A flow of thoughts on Waterloo Bridge
Every morning I cross Waterloo Bridge. The breeze brings scents of fresh espressos and sweet cherry blossom. I’m walking at pace, trying to catch the rhythm of the metropolis and embrace every second of being.
The past six months in the UK have been a journey of my self-rediscovery. The things I’ve experienced, the lessons I’ve learned and the people I’ve met have merged into the new version of myself. Empowered, passionate and determined to make a positive change. March was my SMA spotlight month and it marked the meridian of #MyCheveningJourney, so it’s a good time to summarise a bunch of experiences I’ve had since I moved from Moscow to London.
The most amazing sunsets – near my new home
My Museums and Galleries in Education MA at UCL has broadened my personal and professional perspectives. I’ve learned a lot about inclusion, diversity and accessibility as core values of contemporary museums and I’m so excited to implement my knowledge in reality. My university course includes a lot of trips to museums where we meet top experts and learn about their work. We had lectures at the British Museum and St Paul’s Cathedral, the Museum of London and Metropolitan Archives, Islington Museums and Hackney Museum…
London has opened to me from a totally new angle, inspiring with its rich history, beauty and cultural diversity. Additionally, my academic experience was complemented by great Chevening events, such as a useful Wikipedia editing workshop at the Wellcome Collection and a day at the Crossness Pumping Station Museum. Exploring these places with my Chevening fellows was particularly gripping and engaging.
Chevening team after a tour around Crossness Pumping Station
A few days ago my internship at the V&A commenced, where I’m going to apply the acquired skills and hopefully nurture new ideas for my future work in the arts sector. In order to encourage more people to visit museums and explore off-the-beaten-track locations, I even set up my #museumrace challenge on Instagram, posting about the hidden gems of the London museum world (you’re welcome to check it out!).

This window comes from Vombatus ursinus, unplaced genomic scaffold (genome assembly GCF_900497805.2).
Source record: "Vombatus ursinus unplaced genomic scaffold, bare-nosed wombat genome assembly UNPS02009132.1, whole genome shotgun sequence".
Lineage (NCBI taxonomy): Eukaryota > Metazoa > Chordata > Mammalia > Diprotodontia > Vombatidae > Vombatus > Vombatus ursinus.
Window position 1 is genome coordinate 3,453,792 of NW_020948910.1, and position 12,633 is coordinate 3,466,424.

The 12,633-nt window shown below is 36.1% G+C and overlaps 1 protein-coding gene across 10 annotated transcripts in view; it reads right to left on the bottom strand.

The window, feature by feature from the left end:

My recent museum discoveries – Pitzhanger Manor House and Two Temple Place
The motto of my year in the UK is ‘Think big – learn more’. Having been granted freedom to dedicate myself to self-development for a year, not only have I been working towards completion of my masters, I also enrolled on two free coding courses for girls in order to learn about front-end and back-end engineering. Sounds totally unrelated to museums, right? I actually coded two websites for museums using my new skills and broadened my understanding of the digital development of museums and galleries. My last Python course took place at Twitter headquarters in London – still can’t believe I spent 9 weeks at one of the top global IT companies!
Festive cupcake as a celebration of my last coding session – as colourful as the code I wrote!
Alberts’ Bridge – the first suspension bridge in the UK
In March, I initiated the video for the International Women’s Day, trying to fight gender inequality. As a result, 15 female scholars took part in the project, and many more were engaged in the discussion through the video we produced. It was amazing to turn a blurry idea into a real-life discourse and raise actual problems on a global scale.
Living in London made me walk a lot more compared to my Moscow life. Now I don’t walk less than 15 km per day, because it’s too beautiful to waste time on the tube, bus or any other transport. I have explored so many parks outside central London, made tons of photos and wrote tens of blog posts, which shortly will be released in my blog about unconventional London places. Spring blossom conquered my heart, as I’ve never seen such a cornucopia of colours before. Moscow spring usually starts in May and lasts no longer than two weeks, whilst in London it’s a long season with steady waves of different flower blossoms: crocuses, daffodils, magnolias, cherries, almond, wisteria…
Overall, my 6 months have been stuffed with the NEW: experiences, feelings, people, knowledge, plans and ideas. I travelled a lot inside and outside London (visited Oxford, Canterbury, Brighton, Bath and Salisbury), met hundreds of new people, made friends and became more driven to pursue my life goal – to ‘improve international relations by means of art and culture – the strongest soft powers in the world’. I wrote this statement on the Chevening #Changemakers wall during the opening ceremony of the exhibition. Now there is definitely no chance that my plan won’t come true!
… I’ve crossed the Waterloo Bridge. I do it every morning. And every morning is filled with gratefulness, happiness and energy. ‘If you’re tired of London, you’re tired of life’, said Samuel Johnson. Every day I fall in love with both London and life even more.
Waterloo Bridge – where my heart always stops